As the holidays approach, your stress may be increasing due to an uptick in activities, including parties, shopping and family dinners. As a single parent, this can be even more overwhelming. One way to reduce stress during the holidays is to have an effective parenting plan in place.
A structured parenting plan will not only relieve tension for you, but it will alleviate any stress your child may be experiencing as well. Regardless of the state of your and your ex-spouse's relationship, this is the time of year to put your children first so that they can have happy memories of the season.
Alternating holidays is a common strategy for many divorced or separated parents. Typically, your children will alternate between the two of you on an annual basis. For example, this year, you may have your children for Thanksgiving and then they spend Christmas with your ex-spouse. Next year, it would be the opposite.
This method can sometimes be difficult on a parent, especially the parent who has physical custody (where the child lives). If you choose to alternate holidays, plan ahead for the absence of your child. Spending time with friends or extended family can provide a diversion to take your mind off not being able to spend the holiday with your child.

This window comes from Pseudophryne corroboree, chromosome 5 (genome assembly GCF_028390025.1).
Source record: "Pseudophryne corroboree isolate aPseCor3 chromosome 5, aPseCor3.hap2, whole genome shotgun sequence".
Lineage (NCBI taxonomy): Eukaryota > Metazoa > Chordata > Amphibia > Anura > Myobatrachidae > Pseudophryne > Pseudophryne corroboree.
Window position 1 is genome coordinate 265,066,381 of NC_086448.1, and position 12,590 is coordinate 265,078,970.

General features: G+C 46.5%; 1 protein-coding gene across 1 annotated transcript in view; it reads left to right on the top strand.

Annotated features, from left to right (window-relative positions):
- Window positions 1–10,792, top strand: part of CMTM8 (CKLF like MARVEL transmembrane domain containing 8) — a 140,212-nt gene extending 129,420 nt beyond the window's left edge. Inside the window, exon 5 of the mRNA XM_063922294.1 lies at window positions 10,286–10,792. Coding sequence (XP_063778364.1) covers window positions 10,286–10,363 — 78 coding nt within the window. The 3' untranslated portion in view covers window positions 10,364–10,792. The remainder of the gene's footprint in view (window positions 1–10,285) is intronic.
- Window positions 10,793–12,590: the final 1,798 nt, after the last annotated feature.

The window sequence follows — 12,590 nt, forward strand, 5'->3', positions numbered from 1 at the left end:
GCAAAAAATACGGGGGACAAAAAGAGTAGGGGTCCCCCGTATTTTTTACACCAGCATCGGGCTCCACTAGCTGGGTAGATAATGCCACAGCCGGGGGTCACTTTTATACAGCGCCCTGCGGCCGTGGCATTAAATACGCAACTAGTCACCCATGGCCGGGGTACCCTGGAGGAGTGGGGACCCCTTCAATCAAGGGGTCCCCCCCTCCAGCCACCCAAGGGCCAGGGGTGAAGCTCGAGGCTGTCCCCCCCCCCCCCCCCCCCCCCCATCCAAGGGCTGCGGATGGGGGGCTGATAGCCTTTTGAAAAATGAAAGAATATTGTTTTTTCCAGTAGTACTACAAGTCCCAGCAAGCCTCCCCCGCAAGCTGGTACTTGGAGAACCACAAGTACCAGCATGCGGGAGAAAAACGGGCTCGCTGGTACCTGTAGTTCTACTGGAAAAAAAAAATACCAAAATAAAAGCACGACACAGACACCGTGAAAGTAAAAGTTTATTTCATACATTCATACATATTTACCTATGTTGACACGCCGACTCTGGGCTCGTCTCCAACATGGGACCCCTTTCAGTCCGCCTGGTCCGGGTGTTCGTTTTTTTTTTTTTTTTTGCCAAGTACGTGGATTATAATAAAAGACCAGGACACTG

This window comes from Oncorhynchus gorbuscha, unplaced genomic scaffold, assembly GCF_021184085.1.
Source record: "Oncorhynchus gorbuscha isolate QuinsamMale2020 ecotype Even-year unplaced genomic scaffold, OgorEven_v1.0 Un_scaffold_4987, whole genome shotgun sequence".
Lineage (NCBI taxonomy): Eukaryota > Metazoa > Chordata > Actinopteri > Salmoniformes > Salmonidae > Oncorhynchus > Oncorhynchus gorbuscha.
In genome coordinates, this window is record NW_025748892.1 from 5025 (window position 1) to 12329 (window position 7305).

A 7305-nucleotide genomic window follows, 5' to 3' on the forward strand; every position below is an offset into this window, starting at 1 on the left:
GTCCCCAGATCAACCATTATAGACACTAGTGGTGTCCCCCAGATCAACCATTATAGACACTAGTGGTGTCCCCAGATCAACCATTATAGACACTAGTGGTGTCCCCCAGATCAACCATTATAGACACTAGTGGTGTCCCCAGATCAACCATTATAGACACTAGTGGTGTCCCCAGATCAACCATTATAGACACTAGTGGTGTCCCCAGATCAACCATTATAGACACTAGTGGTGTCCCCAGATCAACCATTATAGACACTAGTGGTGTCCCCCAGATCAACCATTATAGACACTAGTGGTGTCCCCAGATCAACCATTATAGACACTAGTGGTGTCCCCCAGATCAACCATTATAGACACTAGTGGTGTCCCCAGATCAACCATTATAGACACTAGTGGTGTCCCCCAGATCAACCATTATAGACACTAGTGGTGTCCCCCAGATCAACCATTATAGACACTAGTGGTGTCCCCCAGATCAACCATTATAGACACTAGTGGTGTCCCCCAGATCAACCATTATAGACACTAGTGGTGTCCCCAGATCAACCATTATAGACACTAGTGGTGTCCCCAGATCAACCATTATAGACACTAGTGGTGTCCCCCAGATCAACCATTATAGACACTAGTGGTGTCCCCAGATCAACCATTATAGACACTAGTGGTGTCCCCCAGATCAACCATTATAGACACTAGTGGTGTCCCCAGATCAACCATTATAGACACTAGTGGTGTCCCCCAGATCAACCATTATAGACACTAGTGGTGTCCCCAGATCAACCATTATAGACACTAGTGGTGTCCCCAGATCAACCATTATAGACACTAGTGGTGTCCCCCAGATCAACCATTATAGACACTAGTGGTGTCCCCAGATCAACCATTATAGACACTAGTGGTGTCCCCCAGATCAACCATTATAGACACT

Some parents split the hours of each day so that each can spend time with the child on each holiday. This is an option if you and your former spouse live relatively close to each other. The drawback of this method is that it can be stressful on the child. Bouncing back and forth during the day can be hectic, especially on younger children. This method may be reasonable if your children are older and can provide input for scheduling or even provide their own transportation.
Spending the holidays together
If you and your ex-spouse are on good terms and it does not increase conflict, you may consider spending the holidays together. This would alleviate the stress on the children of traveling between the two families. However, this works only if you and your spouse are highly cooperative and have a strong relationship when it comes to co-parenting your children.
While it is good to have an effective parenting plan in place for the holidays, it is also advisable to maintain a level of flexibility. You or your ex-spouse may have to do last-minute shopping or planning, requiring an unexpected custody exchange. During this time, it is important for both of you to remain flexible and understanding to better care for your children.
If you are divorced or separated and have a child, it is important to understand your rights and options. For advice on handling child custody arrangements, contact an attorney experienced in family law.